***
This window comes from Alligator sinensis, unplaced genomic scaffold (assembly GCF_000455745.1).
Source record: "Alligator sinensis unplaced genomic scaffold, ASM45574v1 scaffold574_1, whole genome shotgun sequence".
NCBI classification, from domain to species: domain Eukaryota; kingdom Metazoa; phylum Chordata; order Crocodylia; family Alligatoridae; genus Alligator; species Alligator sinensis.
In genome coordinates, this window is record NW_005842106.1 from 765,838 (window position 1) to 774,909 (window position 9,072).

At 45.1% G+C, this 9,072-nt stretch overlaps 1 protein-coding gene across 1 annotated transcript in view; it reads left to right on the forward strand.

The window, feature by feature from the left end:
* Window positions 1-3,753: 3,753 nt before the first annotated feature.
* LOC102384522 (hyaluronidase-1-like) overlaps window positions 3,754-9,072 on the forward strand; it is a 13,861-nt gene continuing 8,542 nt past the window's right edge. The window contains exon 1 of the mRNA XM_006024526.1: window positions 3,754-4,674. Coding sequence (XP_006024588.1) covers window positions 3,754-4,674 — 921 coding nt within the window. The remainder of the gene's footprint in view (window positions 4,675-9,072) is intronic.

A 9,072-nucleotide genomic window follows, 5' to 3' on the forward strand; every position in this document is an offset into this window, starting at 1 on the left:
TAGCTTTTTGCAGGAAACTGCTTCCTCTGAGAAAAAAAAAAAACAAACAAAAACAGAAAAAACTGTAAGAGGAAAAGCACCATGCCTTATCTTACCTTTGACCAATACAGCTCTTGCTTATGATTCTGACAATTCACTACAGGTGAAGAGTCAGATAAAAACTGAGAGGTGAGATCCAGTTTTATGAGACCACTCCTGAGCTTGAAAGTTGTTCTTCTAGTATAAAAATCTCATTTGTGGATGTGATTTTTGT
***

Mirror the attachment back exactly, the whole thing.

This window comes from Alligator sinensis, unplaced genomic scaffold (assembly GCF_000455745.1).
Source record: "Alligator sinensis unplaced genomic scaffold, ASM45574v1 scaffold574_1, whole genome shotgun sequence".
NCBI classification, from domain to species: domain Eukaryota; kingdom Metazoa; phylum Chordata; order Crocodylia; family Alligatoridae; genus Alligator; species Alligator sinensis.
In genome coordinates, this window is record NW_005842106.1 from 765,838 (window position 1) to 774,909 (window position 9,072).

At 45.1% G+C, this 9,072-nt stretch overlaps 1 protein-coding gene across 1 annotated transcript in view; it reads left to right on the forward strand.

The window, feature by feature from the left end:
* Window positions 1-3,753: 3,753 nt before the first annotated feature.
* LOC102384522 (hyaluronidase-1-like) overlaps window positions 3,754-9,072 on the forward strand; it is a 13,861-nt gene continuing 8,542 nt past the window's right edge. The window contains exon 1 of the mRNA XM_006024526.1: window positions 3,754-4,674. Coding sequence (XP_006024588.1) covers window positions 3,754-4,674 — 921 coding nt within the window. The remainder of the gene's footprint in view (window positions 4,675-9,072) is intronic.

A 9,072-nucleotide genomic window follows, 5' to 3' on the forward strand; every position in this document is an offset into this window, starting at 1 on the left:
TAGCTTTTTGCAGGAAACTGCTTCCTCTGAGAAAAAAAAAAAACAAACAAAAACAGAAAAAACTGTAAGAGGAAAAGCACCATGCCTTATCTTACCTTTGACCAATACAGCTCTTGCTTATGATTCTGACAATTCACTACAGGTGAAGAGTCAGATAAAAACTGAGAGGTGAGATCCAGTTTTATGAGACCACTCCTGAGCTTGAAAGTTGTTCTTCTAGTATAAAAATCTCATTTGTGGATGTGATTTTTGT